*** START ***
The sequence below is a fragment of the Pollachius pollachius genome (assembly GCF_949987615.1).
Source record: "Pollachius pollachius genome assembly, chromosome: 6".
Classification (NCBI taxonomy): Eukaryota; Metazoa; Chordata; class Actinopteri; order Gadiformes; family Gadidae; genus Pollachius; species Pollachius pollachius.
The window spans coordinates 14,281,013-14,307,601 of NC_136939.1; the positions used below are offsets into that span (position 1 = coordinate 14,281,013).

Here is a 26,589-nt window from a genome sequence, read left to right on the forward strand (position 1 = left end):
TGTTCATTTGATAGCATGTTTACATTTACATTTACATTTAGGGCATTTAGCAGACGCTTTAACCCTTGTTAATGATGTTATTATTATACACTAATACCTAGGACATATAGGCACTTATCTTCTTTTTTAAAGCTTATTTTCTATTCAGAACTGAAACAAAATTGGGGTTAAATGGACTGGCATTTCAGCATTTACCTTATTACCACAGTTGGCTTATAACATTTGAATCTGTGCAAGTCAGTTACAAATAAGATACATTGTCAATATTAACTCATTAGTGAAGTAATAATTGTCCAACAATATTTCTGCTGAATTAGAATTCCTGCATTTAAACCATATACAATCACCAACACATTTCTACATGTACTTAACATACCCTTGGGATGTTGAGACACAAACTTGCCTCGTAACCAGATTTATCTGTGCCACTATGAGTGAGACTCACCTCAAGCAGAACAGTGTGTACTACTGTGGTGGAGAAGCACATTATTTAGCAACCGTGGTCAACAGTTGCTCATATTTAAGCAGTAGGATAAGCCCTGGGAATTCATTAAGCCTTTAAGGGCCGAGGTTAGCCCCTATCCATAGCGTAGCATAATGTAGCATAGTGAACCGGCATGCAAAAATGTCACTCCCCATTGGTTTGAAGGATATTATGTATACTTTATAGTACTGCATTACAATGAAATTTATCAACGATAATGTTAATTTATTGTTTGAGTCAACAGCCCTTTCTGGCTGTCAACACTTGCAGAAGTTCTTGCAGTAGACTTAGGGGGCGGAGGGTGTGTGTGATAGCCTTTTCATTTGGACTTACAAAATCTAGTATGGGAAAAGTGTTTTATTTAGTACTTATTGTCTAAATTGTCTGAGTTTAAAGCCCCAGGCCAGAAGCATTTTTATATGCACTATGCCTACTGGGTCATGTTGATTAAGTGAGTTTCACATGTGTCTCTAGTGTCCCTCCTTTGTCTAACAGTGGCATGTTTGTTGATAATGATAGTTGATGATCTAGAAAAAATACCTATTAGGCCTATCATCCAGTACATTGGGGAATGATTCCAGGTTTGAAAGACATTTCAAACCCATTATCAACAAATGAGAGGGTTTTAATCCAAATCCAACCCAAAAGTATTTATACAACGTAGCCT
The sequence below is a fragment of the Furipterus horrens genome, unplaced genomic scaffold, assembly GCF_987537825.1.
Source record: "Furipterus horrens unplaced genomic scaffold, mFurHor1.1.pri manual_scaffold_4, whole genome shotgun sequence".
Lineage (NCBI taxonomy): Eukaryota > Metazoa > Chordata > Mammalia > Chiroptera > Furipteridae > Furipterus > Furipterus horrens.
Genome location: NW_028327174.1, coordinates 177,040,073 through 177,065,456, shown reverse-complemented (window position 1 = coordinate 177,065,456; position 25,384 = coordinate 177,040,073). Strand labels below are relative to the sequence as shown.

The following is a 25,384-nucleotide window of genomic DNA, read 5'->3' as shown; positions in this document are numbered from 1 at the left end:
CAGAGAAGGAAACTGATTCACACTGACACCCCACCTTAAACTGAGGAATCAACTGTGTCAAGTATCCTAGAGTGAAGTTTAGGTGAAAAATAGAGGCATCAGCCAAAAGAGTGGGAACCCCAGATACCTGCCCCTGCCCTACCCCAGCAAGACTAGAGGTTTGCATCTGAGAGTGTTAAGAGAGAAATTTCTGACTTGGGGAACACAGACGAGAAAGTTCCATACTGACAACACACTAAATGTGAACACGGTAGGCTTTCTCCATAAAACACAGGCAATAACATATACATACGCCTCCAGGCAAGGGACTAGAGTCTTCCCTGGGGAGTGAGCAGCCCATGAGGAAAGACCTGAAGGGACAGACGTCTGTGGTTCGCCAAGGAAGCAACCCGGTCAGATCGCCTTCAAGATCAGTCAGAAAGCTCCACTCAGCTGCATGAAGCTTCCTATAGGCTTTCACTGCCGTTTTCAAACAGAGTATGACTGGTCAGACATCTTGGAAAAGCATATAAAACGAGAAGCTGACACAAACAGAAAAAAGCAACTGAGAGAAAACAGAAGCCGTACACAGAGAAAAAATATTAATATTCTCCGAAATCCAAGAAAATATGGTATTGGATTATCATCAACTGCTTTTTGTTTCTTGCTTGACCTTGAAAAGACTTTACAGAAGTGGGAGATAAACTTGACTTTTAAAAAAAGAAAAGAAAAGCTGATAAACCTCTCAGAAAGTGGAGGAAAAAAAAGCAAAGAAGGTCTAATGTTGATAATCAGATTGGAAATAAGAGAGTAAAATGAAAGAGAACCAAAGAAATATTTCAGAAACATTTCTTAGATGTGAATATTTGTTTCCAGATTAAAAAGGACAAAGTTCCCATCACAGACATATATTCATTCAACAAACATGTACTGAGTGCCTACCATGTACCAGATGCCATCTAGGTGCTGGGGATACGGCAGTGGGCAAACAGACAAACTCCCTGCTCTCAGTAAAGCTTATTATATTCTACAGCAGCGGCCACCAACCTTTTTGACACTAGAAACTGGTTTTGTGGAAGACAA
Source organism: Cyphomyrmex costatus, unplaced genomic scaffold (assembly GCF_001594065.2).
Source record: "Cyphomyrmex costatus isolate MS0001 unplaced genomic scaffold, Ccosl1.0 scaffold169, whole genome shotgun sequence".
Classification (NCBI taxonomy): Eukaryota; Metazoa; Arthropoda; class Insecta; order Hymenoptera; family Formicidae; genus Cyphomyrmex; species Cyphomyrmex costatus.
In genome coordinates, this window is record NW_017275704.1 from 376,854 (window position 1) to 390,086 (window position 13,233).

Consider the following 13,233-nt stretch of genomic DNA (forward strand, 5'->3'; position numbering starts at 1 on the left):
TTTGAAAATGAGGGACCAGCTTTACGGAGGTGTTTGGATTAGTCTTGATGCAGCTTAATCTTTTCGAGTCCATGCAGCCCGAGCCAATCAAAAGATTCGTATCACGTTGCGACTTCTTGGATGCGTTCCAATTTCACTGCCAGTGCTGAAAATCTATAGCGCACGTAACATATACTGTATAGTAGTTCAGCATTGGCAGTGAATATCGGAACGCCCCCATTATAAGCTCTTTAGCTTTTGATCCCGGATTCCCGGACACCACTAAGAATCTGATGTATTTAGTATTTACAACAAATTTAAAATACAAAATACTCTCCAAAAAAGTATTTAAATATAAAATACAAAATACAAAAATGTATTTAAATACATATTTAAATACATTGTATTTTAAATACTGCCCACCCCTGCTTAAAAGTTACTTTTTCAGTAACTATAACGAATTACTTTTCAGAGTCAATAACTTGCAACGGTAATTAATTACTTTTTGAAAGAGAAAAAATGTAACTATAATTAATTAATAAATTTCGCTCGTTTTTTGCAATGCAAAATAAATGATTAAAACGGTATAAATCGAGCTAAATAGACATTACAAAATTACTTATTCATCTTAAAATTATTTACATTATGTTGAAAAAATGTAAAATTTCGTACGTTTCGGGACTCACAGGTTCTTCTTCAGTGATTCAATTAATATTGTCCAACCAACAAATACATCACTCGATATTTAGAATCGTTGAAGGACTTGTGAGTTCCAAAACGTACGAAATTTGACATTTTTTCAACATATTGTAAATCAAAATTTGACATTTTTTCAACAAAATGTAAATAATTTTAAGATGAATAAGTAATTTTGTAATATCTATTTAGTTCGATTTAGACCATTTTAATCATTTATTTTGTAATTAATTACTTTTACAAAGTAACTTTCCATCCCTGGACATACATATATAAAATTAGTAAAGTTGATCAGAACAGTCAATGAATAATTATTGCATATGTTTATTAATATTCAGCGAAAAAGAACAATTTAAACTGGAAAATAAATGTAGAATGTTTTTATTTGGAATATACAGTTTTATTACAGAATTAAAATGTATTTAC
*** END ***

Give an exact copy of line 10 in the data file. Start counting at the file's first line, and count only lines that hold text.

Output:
Genome location: NW_028327174.1, coordinates 177,040,073 through 177,065,456, shown reverse-complemented (window position 1 = coordinate 177,065,456; position 25,384 = coordinate 177,040,073). Strand labels below are relative to the sequence as shown.